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Project Search


See pages 20-21 of the 2011 Missouri State Rehabilitation Council's  Annual Report for more coverage of our role in Project Search.
A Focus on Ability, Not Disability

Fall 2010
 


Barnes-Jewish St. Peters Hospital -- Project Search

Amanda Whipple completed four
years at St. Charles High School,
but needed more training before
transitioning to the workforce.

It is fall -- when most students go back to school -- and Amanda Whipple, 19, begins her internship with Barnes-Jewish St. Peters Hospital (BJSPH). For the young woman born with Down Syndrome, this internship means much more than just an opportunity to learn valuable job skills. It also marks the beginning of a voyage toward independence after being strongly supported by her family, friends and teachers.

Whipple's internship at BJSPH is part of Project Search, a national, nine-month transition program targeting young adults 18-20 with developmental disabilities. Its primary goal is to help prepare participants for employment. Interns gain job skills and experience important for employment by spending seven hours each day in a high-status sponsoring business. Barnes-Jewish St. Peters Hospital is the first business in Missouri to become a sponsoring organization for the Project Search program.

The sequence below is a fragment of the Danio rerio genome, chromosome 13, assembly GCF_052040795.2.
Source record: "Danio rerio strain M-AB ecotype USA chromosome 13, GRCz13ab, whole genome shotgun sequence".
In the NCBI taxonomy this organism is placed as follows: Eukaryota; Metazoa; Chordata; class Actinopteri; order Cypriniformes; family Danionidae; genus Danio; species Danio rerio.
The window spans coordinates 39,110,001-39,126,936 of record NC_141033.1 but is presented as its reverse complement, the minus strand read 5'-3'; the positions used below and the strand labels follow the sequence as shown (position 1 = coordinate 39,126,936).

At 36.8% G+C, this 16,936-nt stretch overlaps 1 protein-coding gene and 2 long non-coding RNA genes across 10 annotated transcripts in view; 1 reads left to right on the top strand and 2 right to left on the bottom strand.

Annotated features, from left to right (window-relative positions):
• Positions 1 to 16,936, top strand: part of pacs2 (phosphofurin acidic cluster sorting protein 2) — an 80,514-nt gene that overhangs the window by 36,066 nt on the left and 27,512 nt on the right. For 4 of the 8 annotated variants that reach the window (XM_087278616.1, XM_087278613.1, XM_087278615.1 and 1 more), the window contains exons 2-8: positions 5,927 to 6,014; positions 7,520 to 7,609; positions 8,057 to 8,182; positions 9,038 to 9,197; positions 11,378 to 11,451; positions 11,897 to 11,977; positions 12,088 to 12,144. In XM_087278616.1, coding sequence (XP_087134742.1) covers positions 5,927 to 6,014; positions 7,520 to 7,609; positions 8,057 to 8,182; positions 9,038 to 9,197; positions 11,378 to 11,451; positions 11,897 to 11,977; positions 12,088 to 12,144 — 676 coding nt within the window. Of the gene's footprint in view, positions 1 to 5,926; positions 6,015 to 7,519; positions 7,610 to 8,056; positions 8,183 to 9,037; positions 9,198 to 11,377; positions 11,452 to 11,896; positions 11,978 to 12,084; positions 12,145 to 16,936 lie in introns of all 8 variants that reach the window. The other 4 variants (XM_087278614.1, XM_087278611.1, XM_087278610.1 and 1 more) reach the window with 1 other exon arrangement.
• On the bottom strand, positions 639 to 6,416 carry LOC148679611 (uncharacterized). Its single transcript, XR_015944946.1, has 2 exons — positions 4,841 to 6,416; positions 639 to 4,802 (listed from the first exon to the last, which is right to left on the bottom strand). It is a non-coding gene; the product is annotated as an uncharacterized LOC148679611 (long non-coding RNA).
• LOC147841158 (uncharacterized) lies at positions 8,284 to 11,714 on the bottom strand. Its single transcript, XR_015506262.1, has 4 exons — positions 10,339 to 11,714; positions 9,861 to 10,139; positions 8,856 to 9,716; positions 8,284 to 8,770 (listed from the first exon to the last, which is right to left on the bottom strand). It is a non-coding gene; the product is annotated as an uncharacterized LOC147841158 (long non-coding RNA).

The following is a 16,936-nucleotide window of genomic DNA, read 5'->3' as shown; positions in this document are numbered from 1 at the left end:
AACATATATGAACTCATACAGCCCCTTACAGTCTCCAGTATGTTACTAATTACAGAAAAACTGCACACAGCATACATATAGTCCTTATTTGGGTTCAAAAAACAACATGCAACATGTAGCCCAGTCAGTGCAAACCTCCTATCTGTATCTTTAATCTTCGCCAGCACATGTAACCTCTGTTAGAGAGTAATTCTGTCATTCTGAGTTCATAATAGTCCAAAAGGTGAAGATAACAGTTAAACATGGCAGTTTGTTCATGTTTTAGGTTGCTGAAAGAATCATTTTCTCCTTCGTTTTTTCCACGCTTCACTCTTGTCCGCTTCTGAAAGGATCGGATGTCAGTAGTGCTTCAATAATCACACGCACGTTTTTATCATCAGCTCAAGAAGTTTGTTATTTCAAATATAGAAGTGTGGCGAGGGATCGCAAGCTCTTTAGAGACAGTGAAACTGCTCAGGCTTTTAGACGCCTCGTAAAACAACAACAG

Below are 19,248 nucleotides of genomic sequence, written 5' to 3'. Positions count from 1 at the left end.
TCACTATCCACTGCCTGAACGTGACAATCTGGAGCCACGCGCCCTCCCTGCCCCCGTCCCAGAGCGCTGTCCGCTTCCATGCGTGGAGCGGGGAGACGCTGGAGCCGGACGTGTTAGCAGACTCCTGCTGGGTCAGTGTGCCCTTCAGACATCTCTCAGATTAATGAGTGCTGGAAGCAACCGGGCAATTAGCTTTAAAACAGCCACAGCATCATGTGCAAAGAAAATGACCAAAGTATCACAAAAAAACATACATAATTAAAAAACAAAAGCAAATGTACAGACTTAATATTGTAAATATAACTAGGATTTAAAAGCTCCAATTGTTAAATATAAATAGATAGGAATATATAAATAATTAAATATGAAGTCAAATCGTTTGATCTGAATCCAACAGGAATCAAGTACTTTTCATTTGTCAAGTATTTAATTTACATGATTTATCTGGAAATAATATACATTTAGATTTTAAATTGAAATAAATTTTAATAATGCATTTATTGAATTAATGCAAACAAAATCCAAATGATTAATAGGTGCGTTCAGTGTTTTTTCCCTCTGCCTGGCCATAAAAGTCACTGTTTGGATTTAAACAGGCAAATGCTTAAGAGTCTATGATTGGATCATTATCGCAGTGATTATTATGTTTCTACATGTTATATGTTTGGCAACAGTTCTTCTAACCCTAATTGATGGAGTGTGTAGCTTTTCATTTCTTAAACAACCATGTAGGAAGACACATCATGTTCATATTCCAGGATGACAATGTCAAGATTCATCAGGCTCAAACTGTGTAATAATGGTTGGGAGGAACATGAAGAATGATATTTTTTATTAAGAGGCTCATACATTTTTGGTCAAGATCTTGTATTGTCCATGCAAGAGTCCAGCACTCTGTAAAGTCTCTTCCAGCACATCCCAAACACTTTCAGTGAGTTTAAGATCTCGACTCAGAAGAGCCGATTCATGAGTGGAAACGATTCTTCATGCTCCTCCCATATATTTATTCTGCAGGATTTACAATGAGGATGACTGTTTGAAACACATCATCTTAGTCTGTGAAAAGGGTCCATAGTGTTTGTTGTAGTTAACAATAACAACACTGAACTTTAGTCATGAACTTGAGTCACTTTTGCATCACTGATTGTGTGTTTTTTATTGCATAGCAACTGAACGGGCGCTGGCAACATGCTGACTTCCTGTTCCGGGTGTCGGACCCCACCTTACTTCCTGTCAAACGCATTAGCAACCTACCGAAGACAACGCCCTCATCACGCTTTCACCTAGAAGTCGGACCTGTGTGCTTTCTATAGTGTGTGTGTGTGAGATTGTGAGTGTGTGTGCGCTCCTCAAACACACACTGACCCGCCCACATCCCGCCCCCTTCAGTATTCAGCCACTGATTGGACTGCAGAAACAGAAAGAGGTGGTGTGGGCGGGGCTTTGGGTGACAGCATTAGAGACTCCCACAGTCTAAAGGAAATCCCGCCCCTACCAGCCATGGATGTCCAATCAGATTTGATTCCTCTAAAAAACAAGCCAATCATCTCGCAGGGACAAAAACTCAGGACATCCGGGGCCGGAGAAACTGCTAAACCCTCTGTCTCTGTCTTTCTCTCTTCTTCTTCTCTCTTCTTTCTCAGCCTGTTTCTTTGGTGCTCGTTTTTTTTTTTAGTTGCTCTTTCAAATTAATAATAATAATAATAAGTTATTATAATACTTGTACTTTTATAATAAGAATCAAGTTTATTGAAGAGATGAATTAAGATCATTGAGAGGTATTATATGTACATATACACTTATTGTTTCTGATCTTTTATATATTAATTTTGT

As a sponsoring business, BJSPH provides meeting space for classroom instruction and on-the-job training for up to 12 interns through job shadowing and mentorship. The Project Search partners provide a classroom instructor, two to three employment analysts (also known as job coaches), and ongoing support to interns after completing the program.

Thank You to Our
Project  Search Partners:

  • Developmental Disabilities
        Resource Board
  • Life Skills
  • Vocational Rehabilitation
  • Francis Howell School District
  • City of St. Charles School  
        District
  • Orchard Farm School District
  • Wentzville School District
  • The interns participate in three, 10-week sessions based on their interests and skill level, and any previous experience. They can choose from several Hospital departments for their internship, including:
    • Clerical Support
    • Facilities and Maintenance
    • Food Service
    • Materials Management
    • Environmental Services
    • Human Resources
    • Oncology
    • Records Management
    • Central Sterilization
    • Scanning/Imaging
    • Mail Room/Mail Delivery

     

    Each department is responsible for assigning job duties and providing two employees to serve as the primary and secondary mentors for each intern.

    Between sessions, the interns spend a week in a classroom setting learning such skills as:
    • Completing job applications
    • Interviewing
    • Budgeting
    • Resume writing
    Regina Wade-Johnson is the Project Search instructor at BJSPH. She is a certified special education teacher for the Orchard Farm School District, with more than 23 years of experience. She provides supervision and support on site and during the one-week classroom labs, and meets with the interns each day, before and after their shifts.